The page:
Wednesday, June 11, 2008

Teacher Speaks Out Against AP

This op-ed, by teacher Web Hutchins, appeared in today's Seattle Times. It's a mixed bag.

He starts by saying:

"Recent pages in the Times have been awash with stories about the resegregation of our schools and new Superintendent Maria Goodloe-Johnson's plan to add tougher, "standards based" programs at low-income schools as a way to attract more upper-income, white families back to their neighborhood schools."

I'm not sure I ever heard Dr. Goodloe-Johnson say the Strategic Plan included standards-based programs at low-income schools to get back more private school parents. Did I miss something?

He's pretty harsh on AP courses calling them "a gilded WASL". Ouch.

He then says,

"Let's keep it real Seattle. If we're going to talk about social justice and equity in education, let's walk the walk. If we truly believe that all kids deserve an equal opportunity to realize their potential and achieve their dreams then we must shrink class sizes and de-emphasize standardized, test-based courses like AP."

I totally agree about class size and, across the board, this is what you hear from parents. I remember a conversation while I was standing in line at Zoo Tunes last year with a West Seattle parent who had opted for private school even though he had good public school options. He said the class size was the deal breaker. I've heard this from other private school parents; they just don't believe that larger class sizes allow the teacher to give enough individual attention.

I wish I could ask him what the opposite of standardized curriculum is. What does it look like? I'm not sure I know.

He goes on:

"On behalf of the thousands of Seattle kids on the losing side of the achievement gap, we need to admit that this is not the type of curricula that will engage them. Let's not pretend that adoption of AP "rigor" will inspire ninth-grade kids with sixth-grade reading levels to stay in school. Likewise, let's not pretend that the standardized AP approach of a "mad dash through the chapter and a test on Friday" is the best curricula we can give our most-highly-skilled students.

Look to our city's elite private schools for ideas. Kids at Lakeside and Bush do well on standardized tests and fare well in college admissions. Tellingly, however, their teachers are not forced to waste valuable class time and resources on mind-numbing "test prep" lessons. Kids at Lakeside and Bush do not take the WASL, and AP courses are not offered in their hallowed classrooms. Really, you can look it up."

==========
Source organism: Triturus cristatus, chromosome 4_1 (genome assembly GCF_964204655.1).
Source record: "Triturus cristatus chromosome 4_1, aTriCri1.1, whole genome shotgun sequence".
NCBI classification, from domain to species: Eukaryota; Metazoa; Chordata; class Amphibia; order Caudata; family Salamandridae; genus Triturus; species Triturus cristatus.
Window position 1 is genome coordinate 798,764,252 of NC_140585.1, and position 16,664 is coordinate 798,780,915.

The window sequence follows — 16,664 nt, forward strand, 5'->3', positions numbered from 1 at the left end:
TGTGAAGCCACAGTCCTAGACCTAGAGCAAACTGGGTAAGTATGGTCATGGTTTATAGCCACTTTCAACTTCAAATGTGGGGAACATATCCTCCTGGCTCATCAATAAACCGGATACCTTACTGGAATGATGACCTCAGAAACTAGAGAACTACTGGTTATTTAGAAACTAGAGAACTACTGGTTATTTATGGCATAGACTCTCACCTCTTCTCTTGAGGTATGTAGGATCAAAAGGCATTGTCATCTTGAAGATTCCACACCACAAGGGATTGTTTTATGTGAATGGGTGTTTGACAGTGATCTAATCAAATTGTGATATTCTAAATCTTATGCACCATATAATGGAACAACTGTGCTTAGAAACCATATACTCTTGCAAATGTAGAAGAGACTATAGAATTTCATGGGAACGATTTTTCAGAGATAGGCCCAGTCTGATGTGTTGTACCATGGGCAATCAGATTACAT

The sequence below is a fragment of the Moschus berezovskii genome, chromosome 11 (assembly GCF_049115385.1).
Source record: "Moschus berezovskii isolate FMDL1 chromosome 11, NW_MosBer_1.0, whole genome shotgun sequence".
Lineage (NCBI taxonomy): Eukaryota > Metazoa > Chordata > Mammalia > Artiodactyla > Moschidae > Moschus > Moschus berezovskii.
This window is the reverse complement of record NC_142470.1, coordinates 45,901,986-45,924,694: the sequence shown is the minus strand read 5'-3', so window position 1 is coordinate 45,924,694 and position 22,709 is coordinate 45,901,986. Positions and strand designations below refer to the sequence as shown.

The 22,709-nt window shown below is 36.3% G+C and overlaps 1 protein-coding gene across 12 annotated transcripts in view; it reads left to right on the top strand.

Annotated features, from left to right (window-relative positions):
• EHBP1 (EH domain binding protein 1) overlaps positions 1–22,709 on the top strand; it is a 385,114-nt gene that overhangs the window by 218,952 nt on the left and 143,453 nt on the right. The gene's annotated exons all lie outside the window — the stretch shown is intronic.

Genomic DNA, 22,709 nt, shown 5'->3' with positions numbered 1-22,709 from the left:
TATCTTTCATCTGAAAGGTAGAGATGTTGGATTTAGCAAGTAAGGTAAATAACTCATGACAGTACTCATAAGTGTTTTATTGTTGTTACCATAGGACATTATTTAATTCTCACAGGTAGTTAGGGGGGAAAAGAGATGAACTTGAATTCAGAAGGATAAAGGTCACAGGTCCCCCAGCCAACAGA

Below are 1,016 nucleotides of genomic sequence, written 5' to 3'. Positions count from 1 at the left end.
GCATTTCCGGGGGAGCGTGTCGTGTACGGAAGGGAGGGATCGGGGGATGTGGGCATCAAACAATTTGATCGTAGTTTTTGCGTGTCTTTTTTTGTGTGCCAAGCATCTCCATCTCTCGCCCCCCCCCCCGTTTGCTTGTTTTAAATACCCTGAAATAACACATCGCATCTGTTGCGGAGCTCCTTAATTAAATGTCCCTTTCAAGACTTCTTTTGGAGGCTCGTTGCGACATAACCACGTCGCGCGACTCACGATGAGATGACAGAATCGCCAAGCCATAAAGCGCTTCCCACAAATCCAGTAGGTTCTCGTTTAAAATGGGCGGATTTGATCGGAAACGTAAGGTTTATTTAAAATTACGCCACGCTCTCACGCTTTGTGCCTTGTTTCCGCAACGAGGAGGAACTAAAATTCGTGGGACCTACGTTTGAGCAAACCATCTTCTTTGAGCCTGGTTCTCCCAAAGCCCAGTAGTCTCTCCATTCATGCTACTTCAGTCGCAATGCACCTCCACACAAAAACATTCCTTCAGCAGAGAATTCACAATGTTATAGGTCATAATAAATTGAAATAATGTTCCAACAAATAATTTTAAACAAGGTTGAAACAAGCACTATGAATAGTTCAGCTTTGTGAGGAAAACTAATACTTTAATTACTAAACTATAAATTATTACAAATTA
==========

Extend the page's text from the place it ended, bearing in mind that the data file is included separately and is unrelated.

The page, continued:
Okay, again, what do does he think will work for kids on both ends of the spectrum? I got a little frustrated here with his put-downs of AP (and it's not perfect I'll admit) without a specific offering of what to do. He does say:

"For all students, real learning involves deep thinking and a thoughtful, personal encounter with ideas and concepts. Whether the topic is photosynthesis, parallelograms or Plato, the cultivation of avid learners and engaged citizens takes time. For struggling students, especially, success in the classroom requires their voices to be heard and their questions patiently and thoughtfully addressed."

Great, but in reality, what does that look like and how do you take kids from across the spectrum of ability to that place? (And, he doesn't mention the issue of classroom management where teachers would love, love, love to answer questions and have deep discussions except for the 2-5 kids who act out.)

And then he throws in that really old argument (sigh) that Lakeside and Bush don't do the WASL or AP classes. One, the law doesn't require them to take the WASL. That's one of the benefits private school gets you. That doesn't make them better. And no, they don't offer separate AP courses because - gently now - they get to pick and choose who gets into their schools. They get to have small class sizes. So the teachers come in with a small class of highly motivated (I hope at those prices those kids are motivated) students. He leaves out how many kids at those schools DO take the AP tests. You don't have to have an "AP" class to take the AP test.